Earlier in the same chapter Jesus had commanded demons to be quiet (v.25 & 34) and they obeyed him so it interesting that demons had to obey Jesus but the leper did not. God has given humans a free will so we can obey/disobey him whereas the demons do not have the same choices.

This incident speaks to me of the Sovereignty of God. He is in charge. He commands demons but gives man a choice yet even in that He is powerful enough to override the results of our disobedience and bring about His purposes anyway. This is not a licence to be disobedient (Jude 1:4) but rather an encouragement to know we cannot derail God's plans.

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Thursday, July 19, 2007

Book Review : The Gumtree Pulpit


Geoffrey Johnstone can tell a good story and his self-published book, The Gumtree Pulpit, is an easy to read group of stories. His laid-back style and uncomplicated faith make his stories straightforward, interesting and often humorous. They have a subtle point to them which he connects to themes in the book of Romans. I would have liked a bit more depth and application of these points but nevertheless he does seek to show this in the introductions to the stories, which are letters addressed to his daughter Cara. This is a novel way of introducing his thoughts.

The overall tone of the book is upbeat and positive. He sees the God of the Bible as a God of love and grace. I particularly liked his chapter on forgiveness. God's grace is so extravagant the forgiven person is better off than before they sinned. God not only forgives us but he restores us and we are forever changed. "The story of mankind starts in a garden but ends in a celestial city. He is not just saved but is promised a state of glory."

I found the book hopeful and encouraging.

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Tuesday, July 17, 2007

Devotional thought : Hebrews 12:7

Endure hardship as discipline … Hebrews 12:7

Hardships come in all sorts of shapes and sizes, from minor annoyances – car breakdowns, uncooperative bosses and inclement weather to huge Job-like disasters. Often we think of hardship as something to be avoided at all costs and something to pray against. However this is not how God sees hardship.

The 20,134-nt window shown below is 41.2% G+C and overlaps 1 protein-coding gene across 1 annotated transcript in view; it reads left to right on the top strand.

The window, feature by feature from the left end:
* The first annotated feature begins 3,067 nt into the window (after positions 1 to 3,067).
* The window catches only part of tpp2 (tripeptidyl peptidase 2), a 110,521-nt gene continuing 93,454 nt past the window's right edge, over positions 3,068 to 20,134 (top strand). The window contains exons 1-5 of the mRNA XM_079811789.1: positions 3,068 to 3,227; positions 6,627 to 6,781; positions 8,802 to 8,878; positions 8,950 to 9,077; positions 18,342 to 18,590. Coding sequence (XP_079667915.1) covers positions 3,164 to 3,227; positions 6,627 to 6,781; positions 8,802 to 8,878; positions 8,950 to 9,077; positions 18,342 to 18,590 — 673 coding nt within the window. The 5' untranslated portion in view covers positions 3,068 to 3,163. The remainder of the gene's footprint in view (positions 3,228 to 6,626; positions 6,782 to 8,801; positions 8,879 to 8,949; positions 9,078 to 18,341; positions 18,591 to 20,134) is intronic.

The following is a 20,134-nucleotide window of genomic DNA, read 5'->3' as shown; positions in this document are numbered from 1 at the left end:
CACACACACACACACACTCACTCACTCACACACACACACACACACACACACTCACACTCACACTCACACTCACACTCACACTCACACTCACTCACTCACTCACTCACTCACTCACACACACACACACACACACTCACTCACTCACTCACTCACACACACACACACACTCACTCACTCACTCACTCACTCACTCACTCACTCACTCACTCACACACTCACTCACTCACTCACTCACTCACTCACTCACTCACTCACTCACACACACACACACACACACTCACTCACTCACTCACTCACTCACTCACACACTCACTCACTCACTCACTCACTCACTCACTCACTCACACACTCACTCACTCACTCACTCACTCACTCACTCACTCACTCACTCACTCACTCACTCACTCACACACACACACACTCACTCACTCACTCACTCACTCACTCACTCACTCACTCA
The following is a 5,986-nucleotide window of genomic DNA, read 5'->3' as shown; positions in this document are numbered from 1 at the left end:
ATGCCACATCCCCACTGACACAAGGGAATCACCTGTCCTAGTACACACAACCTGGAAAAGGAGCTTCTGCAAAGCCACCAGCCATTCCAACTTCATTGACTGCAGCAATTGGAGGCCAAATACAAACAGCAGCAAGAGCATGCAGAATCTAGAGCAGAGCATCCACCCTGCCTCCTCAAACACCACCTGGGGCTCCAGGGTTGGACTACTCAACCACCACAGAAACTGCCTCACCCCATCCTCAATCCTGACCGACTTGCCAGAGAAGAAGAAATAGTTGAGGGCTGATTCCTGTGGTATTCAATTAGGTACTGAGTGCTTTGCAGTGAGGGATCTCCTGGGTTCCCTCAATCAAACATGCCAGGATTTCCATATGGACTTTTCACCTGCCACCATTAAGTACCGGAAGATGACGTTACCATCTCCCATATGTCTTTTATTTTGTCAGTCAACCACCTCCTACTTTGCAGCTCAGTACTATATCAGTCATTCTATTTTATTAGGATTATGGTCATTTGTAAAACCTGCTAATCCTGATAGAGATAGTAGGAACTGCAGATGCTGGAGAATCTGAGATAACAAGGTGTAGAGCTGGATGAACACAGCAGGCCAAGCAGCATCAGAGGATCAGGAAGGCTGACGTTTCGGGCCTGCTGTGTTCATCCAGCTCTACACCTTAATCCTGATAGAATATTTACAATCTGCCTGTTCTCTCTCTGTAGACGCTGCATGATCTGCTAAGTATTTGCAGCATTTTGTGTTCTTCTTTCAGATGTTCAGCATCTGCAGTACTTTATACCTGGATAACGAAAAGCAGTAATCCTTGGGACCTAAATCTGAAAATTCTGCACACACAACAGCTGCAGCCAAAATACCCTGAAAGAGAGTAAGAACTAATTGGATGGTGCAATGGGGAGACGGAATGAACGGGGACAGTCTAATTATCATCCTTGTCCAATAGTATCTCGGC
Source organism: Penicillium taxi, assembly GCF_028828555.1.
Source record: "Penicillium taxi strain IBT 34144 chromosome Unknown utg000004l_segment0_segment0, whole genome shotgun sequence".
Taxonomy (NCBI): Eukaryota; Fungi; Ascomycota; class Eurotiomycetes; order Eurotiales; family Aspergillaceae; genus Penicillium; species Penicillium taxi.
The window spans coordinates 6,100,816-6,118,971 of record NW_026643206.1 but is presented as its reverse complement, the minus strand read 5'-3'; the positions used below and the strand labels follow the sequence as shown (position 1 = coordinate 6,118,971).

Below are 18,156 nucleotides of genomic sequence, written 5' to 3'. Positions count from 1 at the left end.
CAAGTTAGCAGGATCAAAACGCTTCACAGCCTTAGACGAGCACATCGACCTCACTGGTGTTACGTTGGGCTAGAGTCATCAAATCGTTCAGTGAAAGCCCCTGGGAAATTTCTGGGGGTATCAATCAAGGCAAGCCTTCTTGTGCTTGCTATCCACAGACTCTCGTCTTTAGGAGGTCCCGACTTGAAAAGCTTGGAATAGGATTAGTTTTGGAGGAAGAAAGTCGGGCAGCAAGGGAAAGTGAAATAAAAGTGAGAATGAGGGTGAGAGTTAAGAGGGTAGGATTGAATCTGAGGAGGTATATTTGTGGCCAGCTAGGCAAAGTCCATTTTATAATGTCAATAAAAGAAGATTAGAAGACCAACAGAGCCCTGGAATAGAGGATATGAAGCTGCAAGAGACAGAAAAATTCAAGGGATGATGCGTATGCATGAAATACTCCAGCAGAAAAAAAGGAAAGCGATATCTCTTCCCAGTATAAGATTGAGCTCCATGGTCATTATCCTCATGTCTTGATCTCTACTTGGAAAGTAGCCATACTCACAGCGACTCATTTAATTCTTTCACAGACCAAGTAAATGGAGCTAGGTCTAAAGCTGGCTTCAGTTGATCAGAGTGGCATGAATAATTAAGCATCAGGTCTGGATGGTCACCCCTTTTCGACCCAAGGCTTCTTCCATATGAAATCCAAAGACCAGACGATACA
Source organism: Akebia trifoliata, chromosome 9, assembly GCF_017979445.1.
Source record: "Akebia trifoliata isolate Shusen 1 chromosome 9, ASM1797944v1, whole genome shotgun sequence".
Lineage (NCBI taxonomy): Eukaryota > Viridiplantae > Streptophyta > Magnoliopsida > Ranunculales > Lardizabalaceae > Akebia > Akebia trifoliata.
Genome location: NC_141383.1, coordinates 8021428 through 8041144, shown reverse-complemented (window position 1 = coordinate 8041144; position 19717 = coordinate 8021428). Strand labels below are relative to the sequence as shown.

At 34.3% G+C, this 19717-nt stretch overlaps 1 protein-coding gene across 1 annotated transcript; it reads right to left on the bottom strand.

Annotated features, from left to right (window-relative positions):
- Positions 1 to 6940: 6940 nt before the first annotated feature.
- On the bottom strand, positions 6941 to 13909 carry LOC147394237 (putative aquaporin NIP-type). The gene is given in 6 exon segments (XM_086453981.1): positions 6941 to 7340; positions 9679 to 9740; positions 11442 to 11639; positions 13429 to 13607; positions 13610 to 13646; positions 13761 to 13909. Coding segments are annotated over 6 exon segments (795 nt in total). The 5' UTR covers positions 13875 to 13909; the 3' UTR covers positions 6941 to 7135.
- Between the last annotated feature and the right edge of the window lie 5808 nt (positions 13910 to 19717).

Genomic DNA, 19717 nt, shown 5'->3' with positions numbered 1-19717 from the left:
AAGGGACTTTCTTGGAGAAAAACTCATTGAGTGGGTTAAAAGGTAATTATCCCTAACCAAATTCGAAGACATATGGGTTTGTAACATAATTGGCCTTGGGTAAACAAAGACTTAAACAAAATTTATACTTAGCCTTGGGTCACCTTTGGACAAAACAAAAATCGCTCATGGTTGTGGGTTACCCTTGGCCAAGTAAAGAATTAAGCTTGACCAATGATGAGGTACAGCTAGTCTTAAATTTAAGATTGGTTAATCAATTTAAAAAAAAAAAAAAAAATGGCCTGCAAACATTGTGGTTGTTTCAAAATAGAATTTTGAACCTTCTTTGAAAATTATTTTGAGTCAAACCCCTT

God allows hardships to come across our paths as a discipline. In v.11 God freely admits that, "no discipline seems pleasant at the time, but painful." Yet we are told to look to the results, "a harvest of righteousness and peace" but only to those "who have been trained by it." Hardships give us the opportunity to learn, to grow and change but if we resist the discipline we miss the training and the rewards.

The writer to Hebrews is not telling the readers anything new here. Deuteronomy 8:5 states, "Know then in your heart that as a man disciplines his son, so the Lord your God disciplines you." This is not a happy thought we don't relish the idea of discipline or the idea of being treated like a child in need of discipline.

However we are also told God only disciplines those he loves (v.6). Therefore we need to consider the big picture of God's purposes, he only allows those hardships which will be of long term benefit to us. "God does not waste suffering, nor does he discipline out of caprice (unaccountable change of mind). If He ploughs, it is because He purposes a crop." (J. Oswald Sanders, from the foreword of Green Leaf in Drought).

Remembering long term gain in times of hardship is not easy as our emotions want instant answers and instant relief but we can trust in God's character and rely on His goodness.

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Friday, July 13, 2007

Away from home

I'm going to be away from my home base for two weeks but I have been led to believe I will have internet access!

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Book Review : Faith & Duty


(John Anderson was the leader of the Australian National Party and Deputy Prime Minister for many years until 2005.)

My initial impression as I started to read Faith & Duty : the John Anderson story by Paul Gallagher (Random House, 2006) was how often tragedy had struck John Anderson's life. His mother died of cancer when he was three, his sister died during a backyard cricket match when John accidentally hit her with a cricket ball, and he lost his youngest son at six months through major health problems. John's father's life was equally tragic losing a wife and a daughter. He also suffered from war injuries, physically and emotionally.

Nevertheless this is not a sad book but rather the genuine account of a man's life. John is portrayed as a man of integrity and faith. A faith that was born as a result of his sister's death and carried him through the many trails of political life. I must admit to skimming over some of the political issues in the book due to my general lack of interest in politics however I still found it interesting to read about people who have made up parliament.

Paul Gallagher writes in an easy to read manner and tells John Anderson's story with truth and compassion.

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Wednesday, July 11, 2007

Devotional thought : Hebrews 12:22

But you have come to Mount Zion, to the heavenly Jerusalem, the city of the living God. You have come to thousands upon thousands of angels in joyful assembly. Hebrews 12:22

This verse is in stark contrast to the preceding verses where scenes about God giving Moses the Ten Commandments on Mount Sinai are described in a terrifying way. These types of passages cause some to conclude that God in the OT is harsh and severe while God in the NT is full of mercy and compassion.